Hose for collecting leachate water
FIGURE 7.4. A scheme of the lysimeter used with forest soils (from Liiri et al., 2002).
intervals, or alternatively run through drought cycles, and leachates drawn off from the collecting bottle underneath to analyze for inorganic nitrogen and organic carbon in them. The experiment was run for 152 weeks, or nearly 3 years. The authors followed microbial community composition using phospholipid fatty acid analysis (PLFA) and BIOLOG to differentiate between bacteria and fungi, and sampled periodically for nematodes, enchytraeids, and microarthropods. They varied pH regimes by applying wood ash to some microcosms and not to others. They observed significant decreases in microarthropod numbers in the first year, followed by gradual increases in numbers of organisms with small body sizes. Enchytraeid numbers followed similar patterns. Nematodes had ready access to all microcosms, and were quite numerous, ranging from 67 to 191 g soil-1 in the controls, and from 98 to 545 g-1 soil in the ash-treated microcosms. The ash had significant effects on the microbial community makeup inside, but not in the soil outside the microcosms. The main effects on pine seedling growth and nutrient dynamics were governed by the abiotic factors of pH and availability of water. These seemed to govern the overall dynamics, in spite of the functional complexity of the soil biota. It would be most instructive to see this experimental design repeated in other habitats and biomes to ascertain the generality of the findings. In addition, it would be useful to compare the fauna at least to the family or genus level to see if finer-grained responses to the experimental manipulations occurred during this nearly 3-year-long experiment.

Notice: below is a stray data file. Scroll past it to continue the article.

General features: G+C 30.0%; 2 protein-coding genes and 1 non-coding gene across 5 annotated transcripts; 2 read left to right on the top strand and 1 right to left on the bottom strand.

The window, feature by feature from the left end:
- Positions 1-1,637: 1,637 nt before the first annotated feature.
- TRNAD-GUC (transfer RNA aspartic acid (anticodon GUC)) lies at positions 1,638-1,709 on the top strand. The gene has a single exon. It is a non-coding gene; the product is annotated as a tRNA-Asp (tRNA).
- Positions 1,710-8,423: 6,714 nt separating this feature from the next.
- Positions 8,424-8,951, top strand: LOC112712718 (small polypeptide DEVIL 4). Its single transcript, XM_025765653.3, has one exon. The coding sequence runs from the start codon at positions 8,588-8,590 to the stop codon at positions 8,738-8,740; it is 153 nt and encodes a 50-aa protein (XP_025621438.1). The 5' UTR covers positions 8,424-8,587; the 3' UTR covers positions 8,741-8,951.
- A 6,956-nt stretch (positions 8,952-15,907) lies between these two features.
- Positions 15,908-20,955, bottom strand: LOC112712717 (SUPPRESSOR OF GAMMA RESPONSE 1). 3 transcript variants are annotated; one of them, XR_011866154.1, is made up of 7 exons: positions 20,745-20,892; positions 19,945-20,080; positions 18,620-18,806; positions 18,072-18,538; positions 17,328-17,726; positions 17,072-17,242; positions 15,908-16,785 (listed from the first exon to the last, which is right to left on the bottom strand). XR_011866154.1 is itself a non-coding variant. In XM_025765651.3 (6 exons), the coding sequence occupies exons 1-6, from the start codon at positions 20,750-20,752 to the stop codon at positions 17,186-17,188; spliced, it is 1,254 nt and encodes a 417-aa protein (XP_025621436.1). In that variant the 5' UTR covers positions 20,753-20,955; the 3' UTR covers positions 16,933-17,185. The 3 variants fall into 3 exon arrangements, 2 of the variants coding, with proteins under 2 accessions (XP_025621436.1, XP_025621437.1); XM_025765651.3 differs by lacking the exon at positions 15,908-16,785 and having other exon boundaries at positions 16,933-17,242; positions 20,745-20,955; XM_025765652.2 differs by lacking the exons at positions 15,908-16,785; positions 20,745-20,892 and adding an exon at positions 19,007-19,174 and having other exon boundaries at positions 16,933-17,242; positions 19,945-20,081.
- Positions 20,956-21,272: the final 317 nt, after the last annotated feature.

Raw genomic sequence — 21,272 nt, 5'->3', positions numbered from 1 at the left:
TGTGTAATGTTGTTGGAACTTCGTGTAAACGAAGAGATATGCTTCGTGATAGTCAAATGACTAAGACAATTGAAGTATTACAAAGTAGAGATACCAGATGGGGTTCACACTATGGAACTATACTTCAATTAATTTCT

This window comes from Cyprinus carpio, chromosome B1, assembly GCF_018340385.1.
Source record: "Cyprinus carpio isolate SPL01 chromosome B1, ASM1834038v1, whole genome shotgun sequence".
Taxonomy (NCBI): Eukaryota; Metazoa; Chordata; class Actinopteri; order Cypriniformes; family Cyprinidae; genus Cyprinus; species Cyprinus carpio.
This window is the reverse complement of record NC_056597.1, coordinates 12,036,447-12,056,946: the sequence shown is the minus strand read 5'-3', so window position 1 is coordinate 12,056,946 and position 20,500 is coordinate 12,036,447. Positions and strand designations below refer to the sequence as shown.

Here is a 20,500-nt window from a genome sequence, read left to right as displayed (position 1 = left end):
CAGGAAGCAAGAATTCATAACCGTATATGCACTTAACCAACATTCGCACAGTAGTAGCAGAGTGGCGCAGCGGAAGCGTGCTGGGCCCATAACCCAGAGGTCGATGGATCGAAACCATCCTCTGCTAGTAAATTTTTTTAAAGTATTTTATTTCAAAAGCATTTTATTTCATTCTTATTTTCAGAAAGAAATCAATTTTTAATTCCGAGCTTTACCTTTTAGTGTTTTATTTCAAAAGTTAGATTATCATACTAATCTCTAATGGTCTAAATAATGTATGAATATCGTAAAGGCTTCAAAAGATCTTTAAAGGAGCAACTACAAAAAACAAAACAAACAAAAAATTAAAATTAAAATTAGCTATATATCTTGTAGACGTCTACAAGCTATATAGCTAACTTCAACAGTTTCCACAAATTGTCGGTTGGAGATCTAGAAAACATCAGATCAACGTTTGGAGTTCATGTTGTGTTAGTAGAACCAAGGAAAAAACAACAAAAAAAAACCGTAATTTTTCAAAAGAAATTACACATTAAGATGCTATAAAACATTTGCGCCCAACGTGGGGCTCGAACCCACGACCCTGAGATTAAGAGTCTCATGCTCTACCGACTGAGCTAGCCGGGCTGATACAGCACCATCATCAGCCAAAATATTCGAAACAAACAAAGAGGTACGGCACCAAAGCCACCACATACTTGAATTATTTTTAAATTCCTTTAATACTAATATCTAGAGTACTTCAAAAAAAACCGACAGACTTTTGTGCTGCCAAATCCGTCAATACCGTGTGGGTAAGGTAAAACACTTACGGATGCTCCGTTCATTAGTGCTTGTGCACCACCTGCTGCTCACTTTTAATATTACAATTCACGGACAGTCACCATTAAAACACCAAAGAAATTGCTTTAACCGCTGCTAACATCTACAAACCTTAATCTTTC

In an extensive comparison of seven food webs of native and agricultural soils, de Ruiter et al. (1998) modeled energetics and stability, evaluating the roles of various groups of organisms and their interactions in energy flow and community stability. They measured feeding rates, interaction strengths, and impacts of the interactions on food web stability arranged according to trophic position in seven belowground food webs: one from Central Plains, Colorado, in the United States; two tillage manipulations at Lovinkhoeve in the Netherlands; two tillage manipulations at Horseshoe Bend, Athens, Georgia; and no fertilizer and fertilizer additions at Kjettslinge in southern Sweden. De Ruiter et al. (1998) found that only a fraction of the species manipulations had a strong effect on food web structure. Also there was an absence of correlation between the impacts on stability and feeding rates, meaning that interactions representing a relatively low rate of flow of materials can have a large impact on stability, and interactions having a high rate of material flow can have a small impact. Thus the higher-level predatory mites and nematodes had an impact far out of proportion to their biomass, and the contrary was true of the high biomass organisms, namely bacteria and fungi. De Ruiter et al. (1998) urge that future research be focused on the energetic properties of the organisms forming the basis of the patterning of interaction strengths. This is a big order, and one that will require innovative experiments under both laboratory and field conditions. The stakes are high, however, because these studies should help to provide further insights into the nature of biodiversity and ecosystem function.
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